I have this Windows server installed which hosts a couple of websites, and is really not doing much.
Every now and then I need to log in for some server operation, only to find the typical Windows Updates Pending notification. Every time this happens I think to myself, hey, I’d like to get some notification that there are updates available, without having to log in.
So I finally dug around the internets – well, as it turned out, the info was all on StackOverflow:
SpecFlow steps are public methods adorned using the [Given], [When], and [Then] attributes inside classes marked with the [Binding] attribute.
To load the assembly containing the compiled SpecFlow steps, I found it necessary to load all other assemblies inside the bin directory. Otherwise an error would occur in the assembly’s GetTypes() method stating the references to other assemblies could not be resolved.
But how do you check which version of SQL Server you have installed on your machines?
Sure, there internets are full of SQL scripts which retrieve this information (MS, SO, TN, etc), but those scripts require you to connect to every SQL Server instance and query it individually.
If you have direct access to the machine running SQL Server (such as your development machine), wouldn’t it be nice if you saw the list of installed SQL Server versions, whether the instances are running or stopped?
So I typed along in the PowerShell ISE, retrieving all executables named sqlservr.exe (the executable hosting SQL Server), retrieving their VersionInfo, and outputting the relevant information:
So, as a first step, I have the ProductVersion numbers.
As I found while researching this script, Microsoft also provides a list of product versions (“build versions”) indicating SQL Server version, Service Pack and Cumulative Update. The list can be downloaded as .xlsx from aka.ms/SQLServerbuilds.
So I have the installed product versions as list of PS objects, and the build numbers in .xlsx format, let’s combine both.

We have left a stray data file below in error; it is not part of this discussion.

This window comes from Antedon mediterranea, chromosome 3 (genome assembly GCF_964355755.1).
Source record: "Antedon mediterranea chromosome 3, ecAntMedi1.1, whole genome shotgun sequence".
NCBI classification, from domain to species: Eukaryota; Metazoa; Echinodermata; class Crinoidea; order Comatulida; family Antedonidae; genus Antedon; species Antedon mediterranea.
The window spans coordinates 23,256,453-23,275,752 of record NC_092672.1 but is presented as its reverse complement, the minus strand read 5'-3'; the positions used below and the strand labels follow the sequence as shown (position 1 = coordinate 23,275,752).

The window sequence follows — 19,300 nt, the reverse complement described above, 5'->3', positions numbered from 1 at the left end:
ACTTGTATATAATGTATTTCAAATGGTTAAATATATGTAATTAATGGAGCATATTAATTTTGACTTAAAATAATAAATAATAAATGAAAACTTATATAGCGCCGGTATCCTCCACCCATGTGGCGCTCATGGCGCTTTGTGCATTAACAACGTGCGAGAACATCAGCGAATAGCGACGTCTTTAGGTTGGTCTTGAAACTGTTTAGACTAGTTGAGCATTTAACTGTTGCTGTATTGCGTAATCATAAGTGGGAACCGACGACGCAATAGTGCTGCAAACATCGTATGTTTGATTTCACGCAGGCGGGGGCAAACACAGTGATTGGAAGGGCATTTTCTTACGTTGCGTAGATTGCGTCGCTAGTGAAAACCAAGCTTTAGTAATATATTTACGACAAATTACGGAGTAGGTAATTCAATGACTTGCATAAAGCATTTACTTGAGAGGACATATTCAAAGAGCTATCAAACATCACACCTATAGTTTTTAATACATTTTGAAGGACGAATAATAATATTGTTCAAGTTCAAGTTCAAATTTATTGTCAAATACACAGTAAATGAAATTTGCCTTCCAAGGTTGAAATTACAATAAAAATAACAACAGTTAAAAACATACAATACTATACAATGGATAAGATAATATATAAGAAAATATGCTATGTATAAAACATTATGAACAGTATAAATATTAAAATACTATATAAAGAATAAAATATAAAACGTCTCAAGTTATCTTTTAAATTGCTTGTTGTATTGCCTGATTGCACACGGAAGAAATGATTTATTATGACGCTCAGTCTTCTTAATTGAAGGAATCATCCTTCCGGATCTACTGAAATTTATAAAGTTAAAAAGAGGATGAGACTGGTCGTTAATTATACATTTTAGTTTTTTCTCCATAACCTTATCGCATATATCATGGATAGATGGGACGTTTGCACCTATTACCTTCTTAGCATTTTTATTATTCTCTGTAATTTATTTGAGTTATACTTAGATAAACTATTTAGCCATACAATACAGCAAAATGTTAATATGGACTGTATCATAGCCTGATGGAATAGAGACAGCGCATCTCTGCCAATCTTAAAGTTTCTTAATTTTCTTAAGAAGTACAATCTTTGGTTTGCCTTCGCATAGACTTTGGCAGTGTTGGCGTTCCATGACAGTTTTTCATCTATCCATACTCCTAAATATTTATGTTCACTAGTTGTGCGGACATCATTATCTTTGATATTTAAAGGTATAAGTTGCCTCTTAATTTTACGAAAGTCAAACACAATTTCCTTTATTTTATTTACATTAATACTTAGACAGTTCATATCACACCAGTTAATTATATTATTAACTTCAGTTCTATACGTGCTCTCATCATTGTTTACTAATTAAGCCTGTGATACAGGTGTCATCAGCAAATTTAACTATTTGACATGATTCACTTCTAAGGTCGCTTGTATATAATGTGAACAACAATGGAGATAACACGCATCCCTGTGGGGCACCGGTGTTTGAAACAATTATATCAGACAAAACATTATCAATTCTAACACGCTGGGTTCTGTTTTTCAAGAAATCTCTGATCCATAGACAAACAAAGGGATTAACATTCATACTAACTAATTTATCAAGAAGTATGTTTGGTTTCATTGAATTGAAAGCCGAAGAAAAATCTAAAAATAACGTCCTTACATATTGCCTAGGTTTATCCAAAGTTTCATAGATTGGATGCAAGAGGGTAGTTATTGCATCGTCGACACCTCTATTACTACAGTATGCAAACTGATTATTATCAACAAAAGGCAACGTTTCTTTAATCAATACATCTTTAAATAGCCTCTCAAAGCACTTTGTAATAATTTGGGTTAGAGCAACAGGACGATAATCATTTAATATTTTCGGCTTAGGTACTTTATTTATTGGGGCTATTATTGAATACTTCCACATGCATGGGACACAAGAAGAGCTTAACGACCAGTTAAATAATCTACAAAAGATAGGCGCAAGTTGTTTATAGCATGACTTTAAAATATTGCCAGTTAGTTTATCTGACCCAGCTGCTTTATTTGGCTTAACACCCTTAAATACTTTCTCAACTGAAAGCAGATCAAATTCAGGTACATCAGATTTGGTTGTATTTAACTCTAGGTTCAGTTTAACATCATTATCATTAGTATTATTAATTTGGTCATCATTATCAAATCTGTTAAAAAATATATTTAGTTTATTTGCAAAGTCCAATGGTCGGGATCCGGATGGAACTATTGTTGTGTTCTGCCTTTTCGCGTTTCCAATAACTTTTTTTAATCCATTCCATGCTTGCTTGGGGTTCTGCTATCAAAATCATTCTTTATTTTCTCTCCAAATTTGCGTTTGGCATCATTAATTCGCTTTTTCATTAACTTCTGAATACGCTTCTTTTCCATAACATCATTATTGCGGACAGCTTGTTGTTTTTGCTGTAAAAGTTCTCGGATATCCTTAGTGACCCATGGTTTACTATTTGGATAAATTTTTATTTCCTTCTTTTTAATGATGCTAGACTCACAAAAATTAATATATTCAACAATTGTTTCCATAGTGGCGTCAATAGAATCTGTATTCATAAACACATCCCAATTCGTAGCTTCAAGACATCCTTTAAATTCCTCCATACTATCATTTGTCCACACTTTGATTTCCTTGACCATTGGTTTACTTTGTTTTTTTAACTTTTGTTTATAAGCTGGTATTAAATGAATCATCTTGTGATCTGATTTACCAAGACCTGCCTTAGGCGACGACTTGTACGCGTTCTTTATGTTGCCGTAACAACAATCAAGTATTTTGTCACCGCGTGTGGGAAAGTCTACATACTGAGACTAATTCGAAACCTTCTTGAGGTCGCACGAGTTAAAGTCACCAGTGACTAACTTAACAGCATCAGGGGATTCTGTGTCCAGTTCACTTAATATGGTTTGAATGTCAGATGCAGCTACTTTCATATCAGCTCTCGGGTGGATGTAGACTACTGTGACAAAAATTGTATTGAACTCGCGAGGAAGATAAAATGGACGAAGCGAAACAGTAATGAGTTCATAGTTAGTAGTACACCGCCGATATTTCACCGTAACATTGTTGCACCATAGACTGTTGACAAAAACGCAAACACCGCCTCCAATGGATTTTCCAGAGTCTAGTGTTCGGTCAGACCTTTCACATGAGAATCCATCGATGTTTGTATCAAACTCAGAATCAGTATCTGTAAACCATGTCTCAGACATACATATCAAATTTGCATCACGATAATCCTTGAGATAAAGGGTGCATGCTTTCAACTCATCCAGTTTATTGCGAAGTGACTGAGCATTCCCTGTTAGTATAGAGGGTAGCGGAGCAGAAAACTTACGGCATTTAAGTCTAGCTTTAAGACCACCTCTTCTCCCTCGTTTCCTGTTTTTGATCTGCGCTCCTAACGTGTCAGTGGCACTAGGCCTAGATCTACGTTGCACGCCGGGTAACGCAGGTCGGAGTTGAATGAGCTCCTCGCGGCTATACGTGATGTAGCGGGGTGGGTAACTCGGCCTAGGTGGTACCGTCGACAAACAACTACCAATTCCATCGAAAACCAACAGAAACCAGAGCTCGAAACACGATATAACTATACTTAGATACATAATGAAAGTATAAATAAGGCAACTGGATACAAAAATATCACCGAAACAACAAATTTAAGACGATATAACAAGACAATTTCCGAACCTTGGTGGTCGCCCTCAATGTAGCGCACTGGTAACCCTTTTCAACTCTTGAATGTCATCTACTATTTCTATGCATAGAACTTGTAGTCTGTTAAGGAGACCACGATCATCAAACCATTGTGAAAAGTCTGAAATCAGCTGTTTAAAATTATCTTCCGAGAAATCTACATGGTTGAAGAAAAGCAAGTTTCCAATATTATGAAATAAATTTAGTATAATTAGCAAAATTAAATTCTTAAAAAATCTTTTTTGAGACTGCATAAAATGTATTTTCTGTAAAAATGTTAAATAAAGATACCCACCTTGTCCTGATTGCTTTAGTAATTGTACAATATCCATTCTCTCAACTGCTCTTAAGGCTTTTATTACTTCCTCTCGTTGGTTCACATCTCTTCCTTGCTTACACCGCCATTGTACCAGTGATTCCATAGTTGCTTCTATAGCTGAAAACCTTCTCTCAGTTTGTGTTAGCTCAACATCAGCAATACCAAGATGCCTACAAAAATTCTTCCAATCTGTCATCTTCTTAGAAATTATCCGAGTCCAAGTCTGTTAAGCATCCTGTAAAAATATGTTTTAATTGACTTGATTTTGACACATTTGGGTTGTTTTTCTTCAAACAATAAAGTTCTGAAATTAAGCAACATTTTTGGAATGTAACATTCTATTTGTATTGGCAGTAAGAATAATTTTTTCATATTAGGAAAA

Fortunately, there is a PS library to read .xlsx files called ImportExcel (GitHub), and you install it by simply running
Install-Module ImportExcel -Scope CurrentUser
(you probably need to update PowerShell’s nuget, which is done semi-automatically in the process)
As it turned out, ImportExcel is PS code wrapping OfficeOpenXml.ExcelPackage, which I have dealt with in previous C# projects, so you do not have to have Excel installed when parsing the downloaded .xlsx.
The script uses Get-ExcelSheetInfo to query all the worksheets of the Excel file, and for each worksheet runs Import-Excel to retrieve the worksheet’s data into a hashtable indexed by the build number.
Finally, the original procedure is extended to lookup the ProductVersion number in the hashtable, and merge the Excel data with the original result:
Umbraco 7 keeps track of the installed or upgraded versions in the table umbracoMigration:
Umbraco’s upgrade mechanism makes use of the <appSettings> to figure out whether a database upgrade is necessary. Depending on the version, the keys umbracoConfigurationStatus (up to V7), or Umbraco.Core.ConfigurationStatus (V8) are used:
There are various way to query the Like count of Facebook pages.
If you just want to want the live stats of a given Facebook page, Quintly provides a live statistics page. Upon entering the FB page name (www.facebook.com/[page-name] becomeswww.quintly.com/facebook-live-statistics/[page-name]), the page displays a live chart updating every couple of seconds.
But you can also query Facebook directly using the FQL API or the Graph API.
This piece of code generates a tab-separated list of physical paths referenced by IIS sites, applications, and virtual directories. The application’s physical path is contained in a virtual directory with Path=”/”.
Note that the script must be “run as administrator” from the PS prompt or the PowerShell ISE.
Then a production system was upgraded to SSRS 2012 (and thus VS SSDT 2010), and report deployment did not work anymore, as VS displayed the error messages when hitting Deploy
The definition of the report ‘/myreport’ is invalid
and opening the report
[rsCompilerErrorInCode] There in an error on line 1 of custom code: [BC30560] “TimeZoneInfo” is ambiguous in the namespace “System”
or, in German
“TimeZoneInfo” ist im Namespace “System” nicht eindeutig.
So there’s no deployment for you, sorryyyyyyy.
A bit of google-fu brought up this question on Social and this issue on Connect, which means that MS is sitting on this bug for half a year now, and the “workaround” seems to be to create your own SSRS assembly, and/or to use Reflection to access the TimeZoneInfo methods, as sketched here.